-On the day intelligent debate died, technology thinker Jaron Lanier wrote a New York Times op-ed that got to the heart of the debate. This isn’t really a debate about free speech – it’s about how the Internet should work. The problem is that, after mocking the media business for refusing to adjust its business model, large technology companies are trying to preserve theirs.
-Andrew Orlowski wrote an amusing analysis of the debate over SOPA and makes a point that can’t be repeated enough: “Last year, Google made 11 million sites disappear on a whim, removing the .co.cc domains from its search index because the sites were deemed by Google to be “spammy”.” (It had no way of determining that absolutely all of them were.) I don’t have a problem with this. But most SOPA opponents would find this reprehensible, since they object to the idea that Google should de-index sites devoted to piracy. But if it’s OK for Google to exercise good judgement in a way that helps its own business, why isn’t it OK for it to do the same in a way that upholds the law? Like Lanier, Orlowski is especially interesting to read because he knows technology so well.
-Jeffrey Rosen wrote an interesting analysis of SOPA in the New Republic that calls it “A Bad Solution to a Very Real Problem.” I admit: I’m biased because he mentions my book favorably. His piece is refreshingly free of the sky-is-falling rhetoric we’ve heard from Google and Stanford. (There’s so little space between them that I will call them either ‘Googford’ or ‘Stanoogle’ from now on.) He, too, makes a point that can’t be repeated often enough: “There are lawyers and lobbies on both sides of the debate, however, and neither side is devoted to the promotion of creativity for its own sake.”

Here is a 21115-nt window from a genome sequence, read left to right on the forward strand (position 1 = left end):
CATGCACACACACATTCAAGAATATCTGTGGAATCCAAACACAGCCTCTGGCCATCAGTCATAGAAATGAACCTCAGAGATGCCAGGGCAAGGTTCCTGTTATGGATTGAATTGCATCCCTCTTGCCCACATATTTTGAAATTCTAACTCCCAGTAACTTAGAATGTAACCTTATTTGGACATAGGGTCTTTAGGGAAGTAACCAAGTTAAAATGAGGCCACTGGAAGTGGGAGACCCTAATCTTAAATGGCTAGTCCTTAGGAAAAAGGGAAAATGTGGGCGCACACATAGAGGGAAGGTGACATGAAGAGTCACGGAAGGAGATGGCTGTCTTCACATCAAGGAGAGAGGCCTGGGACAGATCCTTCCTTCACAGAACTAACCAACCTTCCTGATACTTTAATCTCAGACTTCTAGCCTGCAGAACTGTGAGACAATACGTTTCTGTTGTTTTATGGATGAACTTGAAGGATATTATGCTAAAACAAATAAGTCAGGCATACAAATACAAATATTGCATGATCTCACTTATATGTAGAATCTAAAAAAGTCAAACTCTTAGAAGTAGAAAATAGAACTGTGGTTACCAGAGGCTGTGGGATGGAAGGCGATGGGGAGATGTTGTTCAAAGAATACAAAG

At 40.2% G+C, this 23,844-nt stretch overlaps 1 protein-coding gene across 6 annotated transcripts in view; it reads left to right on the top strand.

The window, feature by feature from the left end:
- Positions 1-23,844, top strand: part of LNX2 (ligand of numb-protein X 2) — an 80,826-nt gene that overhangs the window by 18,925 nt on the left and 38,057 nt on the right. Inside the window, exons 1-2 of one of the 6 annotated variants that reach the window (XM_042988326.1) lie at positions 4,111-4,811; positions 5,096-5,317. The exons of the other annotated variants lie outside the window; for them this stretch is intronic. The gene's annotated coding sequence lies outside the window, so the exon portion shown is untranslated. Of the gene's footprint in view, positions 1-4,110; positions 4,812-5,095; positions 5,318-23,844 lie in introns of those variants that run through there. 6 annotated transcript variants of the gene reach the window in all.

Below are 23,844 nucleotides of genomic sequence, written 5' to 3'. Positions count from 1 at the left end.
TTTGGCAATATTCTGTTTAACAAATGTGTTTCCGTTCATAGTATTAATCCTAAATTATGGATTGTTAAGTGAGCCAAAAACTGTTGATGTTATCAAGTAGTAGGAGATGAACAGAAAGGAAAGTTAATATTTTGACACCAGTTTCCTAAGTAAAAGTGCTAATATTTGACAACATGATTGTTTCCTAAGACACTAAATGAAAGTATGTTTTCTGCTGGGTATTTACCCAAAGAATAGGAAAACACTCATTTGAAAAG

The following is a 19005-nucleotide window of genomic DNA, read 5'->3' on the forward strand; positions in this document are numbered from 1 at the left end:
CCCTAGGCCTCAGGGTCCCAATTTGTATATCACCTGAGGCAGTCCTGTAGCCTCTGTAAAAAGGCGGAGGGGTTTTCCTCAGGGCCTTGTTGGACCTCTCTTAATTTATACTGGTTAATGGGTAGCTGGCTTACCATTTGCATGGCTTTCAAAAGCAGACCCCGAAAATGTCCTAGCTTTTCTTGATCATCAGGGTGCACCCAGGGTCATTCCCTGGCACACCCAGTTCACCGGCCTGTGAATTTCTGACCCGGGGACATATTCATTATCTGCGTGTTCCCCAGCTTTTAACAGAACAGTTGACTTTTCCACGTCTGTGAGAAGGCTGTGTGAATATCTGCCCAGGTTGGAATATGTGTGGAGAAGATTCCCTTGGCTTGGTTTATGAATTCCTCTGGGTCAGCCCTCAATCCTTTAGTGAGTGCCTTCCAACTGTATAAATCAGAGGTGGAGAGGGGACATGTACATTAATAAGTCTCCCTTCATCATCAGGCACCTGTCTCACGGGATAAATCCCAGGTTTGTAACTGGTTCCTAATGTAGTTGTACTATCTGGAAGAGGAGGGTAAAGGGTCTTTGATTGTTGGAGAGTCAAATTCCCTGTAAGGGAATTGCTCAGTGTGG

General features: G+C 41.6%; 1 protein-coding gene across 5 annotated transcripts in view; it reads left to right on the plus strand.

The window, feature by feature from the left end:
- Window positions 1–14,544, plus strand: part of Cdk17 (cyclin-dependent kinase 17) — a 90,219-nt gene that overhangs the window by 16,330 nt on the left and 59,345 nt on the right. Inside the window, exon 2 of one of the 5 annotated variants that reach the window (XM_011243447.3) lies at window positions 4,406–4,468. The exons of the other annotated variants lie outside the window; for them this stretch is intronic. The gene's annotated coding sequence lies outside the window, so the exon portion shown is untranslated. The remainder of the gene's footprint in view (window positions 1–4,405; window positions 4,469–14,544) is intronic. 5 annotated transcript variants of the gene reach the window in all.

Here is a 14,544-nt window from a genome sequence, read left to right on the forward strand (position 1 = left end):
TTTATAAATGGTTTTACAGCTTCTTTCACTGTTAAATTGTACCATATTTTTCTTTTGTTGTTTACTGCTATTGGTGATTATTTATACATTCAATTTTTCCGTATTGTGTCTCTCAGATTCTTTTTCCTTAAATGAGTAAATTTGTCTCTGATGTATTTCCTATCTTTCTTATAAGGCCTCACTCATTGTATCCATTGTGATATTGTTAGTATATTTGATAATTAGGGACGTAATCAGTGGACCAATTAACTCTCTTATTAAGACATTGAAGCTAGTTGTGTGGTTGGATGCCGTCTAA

It has become standard operating procedure for companies that want to distribute content online to ask forgiveness instead of permission. The companies themselves pitch this as innovation, then tell rights-holders to file DMCA takedown notices – often by the thousands. By then, of course, they have far more negotiating leverage. YouTube’s offer to the media business could be summarized, in geek terminology, as ‘all your video are belong to us’ – so you might as well take what we give you.
The obvious problem is this: How much can you trust a company that deliberately attempts to profit from the work of others without providing any compensation? (Whether YouTube’s behavior was legal under the DMCA will be determined in court, but emails that came out in Viacom’s lawsuit make it clear that the company’s employees didn’t think they were going to get rich on cat videos.) Ironically, most online streaming services are actually less transparent than major labels when it comes to royalty accounting – and that’s saying something.
So it’s not all that surprising to hear that the online music service Grooveshark has just been sued by EMI – the only major music company it actually had a deal with. (Universal’s suit against Grooveshark is ongoing, and Sony and Warner recently filed suits of their own.) In its complaint, EMI Publishing – the division of EMI that controls the copyrights to songs, not recordings – that it has “made not a single royalty payment to EMI, nor provided a single accounting statement.” Ouch.
This fits with Grooveshark’s strategy – “achieving all this growth without paying a dime to any of the labels” – as outlined by chariman Sina Simantob in a December 2009 email. Much as musicians who want their work removed from the service have to repeatedly file DMCA takedown notices for the same work, perhaps companies simply have to sue in order to get paid. (Grooveshark told The New York Times that this was a contract dispute it expected to resolve.) Sadly, this would hardly be unprecedented in the music business.
If I had to guess, I’d suggest that Grooveshark’s apparent decision not to pay EMI Publishing could even be part of its legal strategy. Remember that EMI Music Publishing controls the rights to songs released by other major labels, some of which are suing Grooveshark. If Grooveshark were to account to EMI Publishing for those songs, it would mean that the company knew how much they were being played. And the DMCA safe harbor only applies if a company like Grooveshark lacks “actual knowledge that the material or an activity using the material on the system is infringing.”